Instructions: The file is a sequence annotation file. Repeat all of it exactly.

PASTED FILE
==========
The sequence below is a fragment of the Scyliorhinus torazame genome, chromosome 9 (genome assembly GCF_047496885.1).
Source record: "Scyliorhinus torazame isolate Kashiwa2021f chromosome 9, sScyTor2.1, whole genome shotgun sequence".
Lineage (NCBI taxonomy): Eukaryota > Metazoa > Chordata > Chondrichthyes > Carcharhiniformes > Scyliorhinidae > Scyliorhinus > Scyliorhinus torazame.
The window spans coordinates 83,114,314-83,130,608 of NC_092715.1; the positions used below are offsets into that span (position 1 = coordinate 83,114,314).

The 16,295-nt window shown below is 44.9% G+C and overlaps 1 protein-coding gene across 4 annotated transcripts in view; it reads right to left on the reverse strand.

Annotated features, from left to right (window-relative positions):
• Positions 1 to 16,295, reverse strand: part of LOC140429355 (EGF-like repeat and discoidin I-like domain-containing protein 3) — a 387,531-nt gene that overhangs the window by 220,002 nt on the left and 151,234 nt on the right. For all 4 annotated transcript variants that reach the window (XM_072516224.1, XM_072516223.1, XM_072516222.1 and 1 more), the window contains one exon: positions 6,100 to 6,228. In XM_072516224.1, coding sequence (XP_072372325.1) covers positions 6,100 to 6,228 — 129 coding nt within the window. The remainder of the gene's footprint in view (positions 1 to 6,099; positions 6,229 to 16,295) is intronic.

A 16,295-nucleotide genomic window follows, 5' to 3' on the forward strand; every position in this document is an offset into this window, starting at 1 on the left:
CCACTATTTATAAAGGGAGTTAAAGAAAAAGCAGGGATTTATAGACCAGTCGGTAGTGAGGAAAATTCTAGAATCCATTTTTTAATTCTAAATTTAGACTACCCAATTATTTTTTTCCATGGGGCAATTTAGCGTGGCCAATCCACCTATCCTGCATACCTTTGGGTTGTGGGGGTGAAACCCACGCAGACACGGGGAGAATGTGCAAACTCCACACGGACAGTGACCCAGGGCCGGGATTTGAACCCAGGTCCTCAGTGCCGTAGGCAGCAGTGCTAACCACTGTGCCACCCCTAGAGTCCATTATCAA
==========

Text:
The sequence below is a fragment of the Scyliorhinus torazame genome, chromosome 9 (genome assembly GCF_047496885.1).
Source record: "Scyliorhinus torazame isolate Kashiwa2021f chromosome 9, sScyTor2.1, whole genome shotgun sequence".
Lineage (NCBI taxonomy): Eukaryota > Metazoa > Chordata > Chondrichthyes > Carcharhiniformes > Scyliorhinidae > Scyliorhinus > Scyliorhinus torazame.
The window spans coordinates 83,114,314-83,130,608 of NC_092715.1; the positions used below are offsets into that span (position 1 = coordinate 83,114,314).

The 16,295-nt window shown below is 44.9% G+C and overlaps 1 protein-coding gene across 4 annotated transcripts in view; it reads right to left on the reverse strand.

Annotated features, from left to right (window-relative positions):
• Positions 1 to 16,295, reverse strand: part of LOC140429355 (EGF-like repeat and discoidin I-like domain-containing protein 3) — a 387,531-nt gene that overhangs the window by 220,002 nt on the left and 151,234 nt on the right. For all 4 annotated transcript variants that reach the window (XM_072516224.1, XM_072516223.1, XM_072516222.1 and 1 more), the window contains one exon: positions 6,100 to 6,228. In XM_072516224.1, coding sequence (XP_072372325.1) covers positions 6,100 to 6,228 — 129 coding nt within the window. The remainder of the gene's footprint in view (positions 1 to 6,099; positions 6,229 to 16,295) is intronic.

A 16,295-nucleotide genomic window follows, 5' to 3' on the forward strand; every position in this document is an offset into this window, starting at 1 on the left:
CCACTATTTATAAAGGGAGTTAAAGAAAAAGCAGGGATTTATAGACCAGTCGGTAGTGAGGAAAATTCTAGAATCCATTTTTTAATTCTAAATTTAGACTACCCAATTATTTTTTTCCATGGGGCAATTTAGCGTGGCCAATCCACCTATCCTGCATACCTTTGGGTTGTGGGGGTGAAACCCACGCAGACACGGGGAGAATGTGCAAACTCCACACGGACAGTGACCCAGGGCCGGGATTTGAACCCAGGTCCTCAGTGCCGTAGGCAGCAGTGCTAACCACTGTGCCACCCCTAGAGTCCATTATCAA